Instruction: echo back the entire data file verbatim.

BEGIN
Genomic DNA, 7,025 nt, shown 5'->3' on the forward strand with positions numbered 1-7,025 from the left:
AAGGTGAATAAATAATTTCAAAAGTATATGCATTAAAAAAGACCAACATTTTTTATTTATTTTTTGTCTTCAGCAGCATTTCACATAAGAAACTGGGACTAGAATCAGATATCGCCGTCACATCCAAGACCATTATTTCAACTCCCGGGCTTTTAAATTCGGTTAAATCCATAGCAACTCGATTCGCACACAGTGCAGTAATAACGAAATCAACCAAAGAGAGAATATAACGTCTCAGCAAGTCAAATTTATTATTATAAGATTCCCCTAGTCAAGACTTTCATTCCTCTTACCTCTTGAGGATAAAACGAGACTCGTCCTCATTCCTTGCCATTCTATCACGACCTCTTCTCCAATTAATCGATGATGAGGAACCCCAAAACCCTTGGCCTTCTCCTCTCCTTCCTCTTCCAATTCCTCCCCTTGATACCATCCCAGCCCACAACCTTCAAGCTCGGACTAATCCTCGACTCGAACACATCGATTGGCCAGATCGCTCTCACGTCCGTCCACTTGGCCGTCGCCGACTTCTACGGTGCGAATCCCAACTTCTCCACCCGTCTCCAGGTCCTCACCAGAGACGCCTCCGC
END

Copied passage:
Genomic DNA, 7,025 nt, shown 5'->3' on the forward strand with positions numbered 1-7,025 from the left:
AAGGTGAATAAATAATTTCAAAAGTATATGCATTAAAAAAGACCAACATTTTTTATTTATTTTTTGTCTTCAGCAGCATTTCACATAAGAAACTGGGACTAGAATCAGATATCGCCGTCACATCCAAGACCATTATTTCAACTCCCGGGCTTTTAAATTCGGTTAAATCCATAGCAACTCGATTCGCACACAGTGCAGTAATAACGAAATCAACCAAAGAGAGAATATAACGTCTCAGCAAGTCAAATTTATTATTATAAGATTCCCCTAGTCAAGACTTTCATTCCTCTTACCTCTTGAGGATAAAACGAGACTCGTCCTCATTCCTTGCCATTCTATCACGACCTCTTCTCCAATTAATCGATGATGAGGAACCCCAAAACCCTTGGCCTTCTCCTCTCCTTCCTCTTCCAATTCCTCCCCTTGATACCATCCCAGCCCACAACCTTCAAGCTCGGACTAATCCTCGACTCGAACACATCGATTGGCCAGATCGCTCTCACGTCCGTCCACTTGGCCGTCGCCGACTTCTACGGTGCGAATCCCAACTTCTCCACCCGTCTCCAGGTCCTCACCAGAGACGCCTCCGC